THERE I sat in my living room, surrounded by gadgets. My laptop balanced on my knees. My BlackBerry rested on the arm of the chair. The Kindle e-book reader lay within reach. My cordless phone waited nearby and my newly-purchased iPod Nano nestled in my hands. I was trying to figure out how to download music on my new iPod – not much bigger than a postage stamp – while not missing my emails or a phone call.
Several years ago, when researching material on leadership, one piece of advice changed my attitude towards computers. It basically said that to lead in the new century one must keep up with new technology. Let me assure you I am no expert. The intricacies of modern technology I leave to the ones who are. But as leaders we ignore the modern means of communication at our peril if we expect to relate to people in the 21st century.
Yet while means and methods change, the way we lead still bears the marks of our life experiences. Of course it has also been honed through conferences attended, formal study, books read and advice from our mentors. But reflecting on what I do presently, I realise that it is not much different from what I did as a corps officer. The circle of influence has increased dramatically but the tasks and relational challenges are not dissimilar.
More than 40 years ago, I chaired corps council meetings where we discussed programme, strategies and business. Census board meetings related to personnel matters. Now I chair our International Management Council where policy and strategising the vision occupy our time as leaders. International Appointment Boards are all about personnel.
Leading in the 21st century has increased the need for a team approach and a missional mindset when dealing with vital matters at our decision-making boards. How grateful we should be for years of valuable experience in this regard in our various appointments! Reading about effective leadership of boards is one thing. However, nothing beats the consistent practice of sound and tested principles and the group dynamics by which decisions are made. Central to our discussions and conclusions is our mission.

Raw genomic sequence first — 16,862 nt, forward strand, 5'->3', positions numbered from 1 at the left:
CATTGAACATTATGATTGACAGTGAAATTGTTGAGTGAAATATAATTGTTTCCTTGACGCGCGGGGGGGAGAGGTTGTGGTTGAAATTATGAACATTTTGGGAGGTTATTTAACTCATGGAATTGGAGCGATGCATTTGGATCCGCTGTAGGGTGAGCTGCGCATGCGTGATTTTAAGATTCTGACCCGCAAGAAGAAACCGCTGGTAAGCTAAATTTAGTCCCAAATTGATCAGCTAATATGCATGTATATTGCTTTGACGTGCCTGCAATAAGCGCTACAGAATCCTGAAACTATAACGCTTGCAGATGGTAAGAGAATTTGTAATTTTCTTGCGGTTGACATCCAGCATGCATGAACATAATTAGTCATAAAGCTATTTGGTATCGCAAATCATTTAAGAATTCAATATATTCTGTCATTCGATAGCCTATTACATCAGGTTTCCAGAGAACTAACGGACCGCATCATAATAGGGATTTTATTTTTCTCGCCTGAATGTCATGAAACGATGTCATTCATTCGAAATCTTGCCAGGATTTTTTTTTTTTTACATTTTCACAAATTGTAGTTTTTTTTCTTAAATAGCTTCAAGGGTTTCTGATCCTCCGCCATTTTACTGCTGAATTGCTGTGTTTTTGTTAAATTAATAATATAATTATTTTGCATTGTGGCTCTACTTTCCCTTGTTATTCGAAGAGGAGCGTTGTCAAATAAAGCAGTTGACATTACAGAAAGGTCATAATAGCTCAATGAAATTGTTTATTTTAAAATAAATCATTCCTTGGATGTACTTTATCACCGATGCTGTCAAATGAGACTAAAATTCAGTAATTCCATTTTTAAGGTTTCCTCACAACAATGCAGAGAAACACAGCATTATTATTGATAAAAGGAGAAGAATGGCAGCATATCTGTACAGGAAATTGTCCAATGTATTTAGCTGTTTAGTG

Effective communication will never be out of style whether we are writing, preaching, teaching or simply talking to someone. Knowing how to formulate ideas and present them concisely with clarity and conviction is a necessary and invaluable skill. Again, thanks to the diverse ministry opportunities received from the Lord, we usually get plenty of practice.
People-oriented ministry is the priority. It has always been so. It will never change no matter when and where we serve. All of the above leadership skills are very important and we could even conclude that at their best, they are all about people. But we are on dangerous ground if we think that technology, board discussions, articles or pulpits are the most effective means of touching people’s lives. Recently I received a pencilled note from a homeless man. He wrote of the impact on him of an officer’s personal touch. She knows his name. She prays with him. Then he wrote, ‘and she washes our feet’.
As officers, personal contact is crucial and is integral to our ministry whether it is as preacher, teacher, or administrator. We need to constantly remind ourselves that ‘the Word was made flesh’ (John 1:14 KJV). If we need to see God in flesh, in our neighbourhoods, then our people need to see us in the same way. The God who is with us wants us to be with people, never at arm’s length.
To give spiritual leadership in the 21st century, we need to be people with spiritual depth and credibility. This does not come by techniques or formulas. Authenticity unwrapped is perhaps best described as the fruit of the Spirit. And that comes through the daily walk with God in intimacy, honesty and integrity.
What an amazing time to be leaders! So much has changed. Yet so much has not. We still lead as officers for him, for them, for life!
First published in The Officer, May 2012